Stillbirth is a global public health issue affecting over 2.6 million women at or beyond 28 weeks’ gestation each year. 

Raising awareness of decreased or reduced fetal movements (RFM) among pregnant women and clinicians is one existing strategy intended to reduce risk of stillbirth. 

RFM is strongly linked to stillbirth, yet suboptimal care for women with RFM is a commonly reported contributing factor to stillbirth. 

Women frequently report that clinicians have not listened to their concerns about RFM and many delay reporting.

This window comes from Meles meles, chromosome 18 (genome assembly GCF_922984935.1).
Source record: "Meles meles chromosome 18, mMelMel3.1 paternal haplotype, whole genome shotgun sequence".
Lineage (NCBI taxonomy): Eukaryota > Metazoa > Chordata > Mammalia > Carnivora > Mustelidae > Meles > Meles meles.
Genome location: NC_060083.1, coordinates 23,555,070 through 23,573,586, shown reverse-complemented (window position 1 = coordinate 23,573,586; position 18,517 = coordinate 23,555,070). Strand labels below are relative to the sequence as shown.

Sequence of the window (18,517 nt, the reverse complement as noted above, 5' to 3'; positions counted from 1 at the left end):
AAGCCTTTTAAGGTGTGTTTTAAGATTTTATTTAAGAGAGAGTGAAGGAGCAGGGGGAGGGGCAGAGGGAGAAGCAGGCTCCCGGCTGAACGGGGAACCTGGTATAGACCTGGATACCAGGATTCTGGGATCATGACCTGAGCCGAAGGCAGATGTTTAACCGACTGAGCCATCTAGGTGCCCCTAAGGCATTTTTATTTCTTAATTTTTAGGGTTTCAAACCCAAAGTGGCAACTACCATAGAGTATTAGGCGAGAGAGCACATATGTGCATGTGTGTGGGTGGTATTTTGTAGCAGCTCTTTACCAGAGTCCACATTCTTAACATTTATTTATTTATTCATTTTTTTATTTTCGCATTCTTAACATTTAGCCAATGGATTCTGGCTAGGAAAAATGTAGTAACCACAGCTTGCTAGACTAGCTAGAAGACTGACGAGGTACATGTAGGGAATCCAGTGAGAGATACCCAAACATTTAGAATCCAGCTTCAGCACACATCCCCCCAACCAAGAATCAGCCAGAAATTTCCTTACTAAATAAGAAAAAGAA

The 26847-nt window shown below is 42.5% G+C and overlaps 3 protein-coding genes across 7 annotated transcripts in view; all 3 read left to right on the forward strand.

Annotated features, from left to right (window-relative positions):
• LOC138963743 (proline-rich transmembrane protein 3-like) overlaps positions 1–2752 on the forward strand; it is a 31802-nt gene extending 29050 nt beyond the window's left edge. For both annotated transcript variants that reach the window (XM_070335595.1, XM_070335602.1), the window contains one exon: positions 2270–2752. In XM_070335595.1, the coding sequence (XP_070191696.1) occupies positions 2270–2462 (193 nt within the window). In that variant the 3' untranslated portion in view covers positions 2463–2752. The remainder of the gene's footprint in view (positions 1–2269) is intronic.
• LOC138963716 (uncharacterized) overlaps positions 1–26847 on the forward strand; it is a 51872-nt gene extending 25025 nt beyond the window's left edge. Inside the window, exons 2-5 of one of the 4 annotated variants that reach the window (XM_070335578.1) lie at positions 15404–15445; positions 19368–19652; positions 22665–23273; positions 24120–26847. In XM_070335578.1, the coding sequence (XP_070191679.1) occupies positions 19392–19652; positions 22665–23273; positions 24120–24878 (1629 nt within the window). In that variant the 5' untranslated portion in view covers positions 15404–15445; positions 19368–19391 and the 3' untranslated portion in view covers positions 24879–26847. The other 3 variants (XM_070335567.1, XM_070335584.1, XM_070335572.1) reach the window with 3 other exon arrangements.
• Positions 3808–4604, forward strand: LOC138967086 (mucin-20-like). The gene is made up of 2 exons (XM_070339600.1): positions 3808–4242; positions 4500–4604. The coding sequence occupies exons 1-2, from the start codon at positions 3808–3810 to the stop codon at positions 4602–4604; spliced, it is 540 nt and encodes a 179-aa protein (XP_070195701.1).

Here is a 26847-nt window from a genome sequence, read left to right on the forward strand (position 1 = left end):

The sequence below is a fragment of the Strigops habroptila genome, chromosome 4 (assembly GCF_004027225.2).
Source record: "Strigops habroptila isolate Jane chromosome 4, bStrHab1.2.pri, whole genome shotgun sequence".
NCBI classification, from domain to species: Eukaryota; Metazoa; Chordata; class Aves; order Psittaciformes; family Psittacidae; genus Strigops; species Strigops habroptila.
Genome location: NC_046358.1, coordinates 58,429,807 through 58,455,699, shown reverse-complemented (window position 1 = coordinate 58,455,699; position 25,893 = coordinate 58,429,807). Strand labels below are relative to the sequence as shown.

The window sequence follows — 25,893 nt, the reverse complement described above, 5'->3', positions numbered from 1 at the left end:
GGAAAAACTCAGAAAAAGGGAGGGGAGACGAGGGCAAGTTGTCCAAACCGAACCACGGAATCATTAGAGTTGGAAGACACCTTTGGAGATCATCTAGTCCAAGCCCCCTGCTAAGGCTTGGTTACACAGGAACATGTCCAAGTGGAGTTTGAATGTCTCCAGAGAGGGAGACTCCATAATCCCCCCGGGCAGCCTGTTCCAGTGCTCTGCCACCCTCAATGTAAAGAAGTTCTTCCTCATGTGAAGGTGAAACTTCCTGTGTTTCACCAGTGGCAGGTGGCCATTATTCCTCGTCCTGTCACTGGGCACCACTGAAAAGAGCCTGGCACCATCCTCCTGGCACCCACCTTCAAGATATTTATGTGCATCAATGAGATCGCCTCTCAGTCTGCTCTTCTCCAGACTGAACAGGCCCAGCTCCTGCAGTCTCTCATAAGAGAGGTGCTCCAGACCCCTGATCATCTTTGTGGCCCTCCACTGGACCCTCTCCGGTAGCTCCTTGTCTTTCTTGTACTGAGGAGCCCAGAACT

Misinformation about fetal movements is commonplace. For example, women are often told that RFM at term is to be expected due to the baby ‘running out of room’ or that RFM can be corrected by the woman drinking a glass of water. Such information can delay presentation with RFM. Reducing delayed presentation for RFM may increase the window of opportunity for meaningful assessment and intervention. Practice improvement initiatives aimed at raising awareness of RFM are widely accepted as an important prevention strategy for stillbirth. 

Read the full paper